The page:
She was in the village because her father, a friend of mine, passed away this week.  Talking to her and seeing a gentle strength in adversity brought me a sense of perspective.  I told myself, in that internal dialogue one has with oneself [please don't write and say that this only happens to me] I had a cold, if that was the limit of my worries on that day, I was actually very fortunate and should appreciate it.

I also heard a melancholy episode that happened to a friend on holiday and this made me realise how really special our time away was.  We visited with friends, made new ones and had such a good time.

Another event that might have had me feeling sorry for myself, but for the above lesson, was the sudden delay in my HTC Touch HD Expansys order.  I spoke to a representative when ordering last week, who said that once I had got as far as passing the mobile carrier checks, I was guaranteed to get one of the first batch of Touch HDs they had in.  I paid by bank transfer to ensure there would be no hiccups but my delivery date went from 3 to 6 days.  I

am not a pushy individual but decided that, having paid, it would be reasonable to email and ask why the longer delivery estimate.  Bad timing I guess but 24 hours after my email I find my delivery date was now 18 days away - had I upset someone at the Expansys end, gotten my name on a watch list? Not according to customer service when I rang on Friday afternoon.  Apparently the extending of the delivery date wasn't because they had sold all the stock, despite the guarantee I had been given (yes, I know, a verbal contract is worth the paper it's written on), it seems there was a technical problem with the delivery of Touch HDs and they had to be sent back. I have Googled but can't see any mention anywhere of a problem with the first Touch HDs, commercially sensitive I suppose.  The late delivery of a phone isn't a world shattering event but noteworthy in my world all the same.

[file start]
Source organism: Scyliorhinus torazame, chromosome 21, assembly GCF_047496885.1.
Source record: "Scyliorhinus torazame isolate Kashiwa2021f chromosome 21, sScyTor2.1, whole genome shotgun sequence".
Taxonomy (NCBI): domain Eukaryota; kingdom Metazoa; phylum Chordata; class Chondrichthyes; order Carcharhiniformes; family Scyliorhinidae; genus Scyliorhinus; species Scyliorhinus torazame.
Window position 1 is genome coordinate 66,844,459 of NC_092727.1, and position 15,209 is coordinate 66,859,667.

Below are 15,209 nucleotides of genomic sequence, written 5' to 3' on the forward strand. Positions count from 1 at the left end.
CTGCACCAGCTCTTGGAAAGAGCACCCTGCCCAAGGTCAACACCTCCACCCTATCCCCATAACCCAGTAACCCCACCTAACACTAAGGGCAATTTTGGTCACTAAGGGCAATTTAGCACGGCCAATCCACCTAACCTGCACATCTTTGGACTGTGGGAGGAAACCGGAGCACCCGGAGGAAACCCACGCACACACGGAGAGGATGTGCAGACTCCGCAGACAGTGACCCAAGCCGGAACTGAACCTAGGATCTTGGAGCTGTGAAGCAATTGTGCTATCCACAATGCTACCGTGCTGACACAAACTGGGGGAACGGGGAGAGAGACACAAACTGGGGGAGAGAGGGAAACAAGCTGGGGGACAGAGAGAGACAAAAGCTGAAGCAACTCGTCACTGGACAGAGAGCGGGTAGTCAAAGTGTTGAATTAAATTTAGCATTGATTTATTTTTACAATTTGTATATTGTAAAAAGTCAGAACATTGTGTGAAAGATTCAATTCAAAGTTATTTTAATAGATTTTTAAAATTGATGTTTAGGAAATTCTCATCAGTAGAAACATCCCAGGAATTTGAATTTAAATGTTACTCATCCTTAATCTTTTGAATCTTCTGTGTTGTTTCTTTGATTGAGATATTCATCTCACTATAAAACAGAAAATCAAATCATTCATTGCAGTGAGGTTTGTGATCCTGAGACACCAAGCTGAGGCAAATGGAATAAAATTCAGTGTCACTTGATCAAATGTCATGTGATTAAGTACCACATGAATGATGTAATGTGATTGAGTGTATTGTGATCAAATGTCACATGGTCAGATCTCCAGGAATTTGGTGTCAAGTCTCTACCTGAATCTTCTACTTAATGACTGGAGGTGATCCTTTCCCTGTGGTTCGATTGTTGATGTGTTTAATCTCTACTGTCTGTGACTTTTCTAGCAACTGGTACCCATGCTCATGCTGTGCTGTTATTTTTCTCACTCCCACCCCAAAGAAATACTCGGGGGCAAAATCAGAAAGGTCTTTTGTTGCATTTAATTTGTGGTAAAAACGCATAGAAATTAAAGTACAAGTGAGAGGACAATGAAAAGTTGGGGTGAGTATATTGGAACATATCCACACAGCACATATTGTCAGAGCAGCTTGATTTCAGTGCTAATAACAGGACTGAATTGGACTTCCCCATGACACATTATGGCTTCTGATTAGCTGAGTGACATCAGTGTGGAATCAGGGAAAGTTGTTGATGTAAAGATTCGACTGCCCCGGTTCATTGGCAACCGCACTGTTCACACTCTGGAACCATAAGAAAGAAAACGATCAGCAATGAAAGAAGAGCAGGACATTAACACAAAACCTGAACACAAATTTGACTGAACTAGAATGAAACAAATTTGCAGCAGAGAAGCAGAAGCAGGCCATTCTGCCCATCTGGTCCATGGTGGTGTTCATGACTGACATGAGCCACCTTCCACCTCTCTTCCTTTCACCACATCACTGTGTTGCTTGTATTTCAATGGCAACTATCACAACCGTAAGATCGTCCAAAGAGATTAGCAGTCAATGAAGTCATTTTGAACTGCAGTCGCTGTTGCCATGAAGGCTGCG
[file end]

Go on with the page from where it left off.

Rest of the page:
Tuesday, November 11, 2008

Luxuriating in mindmapping goodness - MindManager 8

MindManager8Logo

If I thought it was a jump from MindManager X5 to 6 and that the develop from 6 to 7 was brilliant I had a big surprise coming with version 8.

What marks out great software?

When it not only enables the ordinary to be done more easily but makes the extraordinary seem simple.

It boosts your effectiveness in ways you hadn't previously considered.

Just a couple examples, as the fresh new Mindjet website with it's customer input and examples will illustrate better than I can.

Just a Couple of Advantages of Mindmanager

They say a horse is a camel designed by a committee. Trying to agree and tie up dates for parts of a particularly large or tight deadlined piece of work can be a nightmare when faced with a room of project workers in my job. With the Roll-Up completion feature I can get a few crucial dates/timescales prior to the meeting and it will fill in and update the Parent topics automatically, presenting people with a proposed timescale based on component parts will be so much more straightforward. (Don't let on to my Manager but it will also help me to prioritise and get a bunch of related tasks completed more efficiently.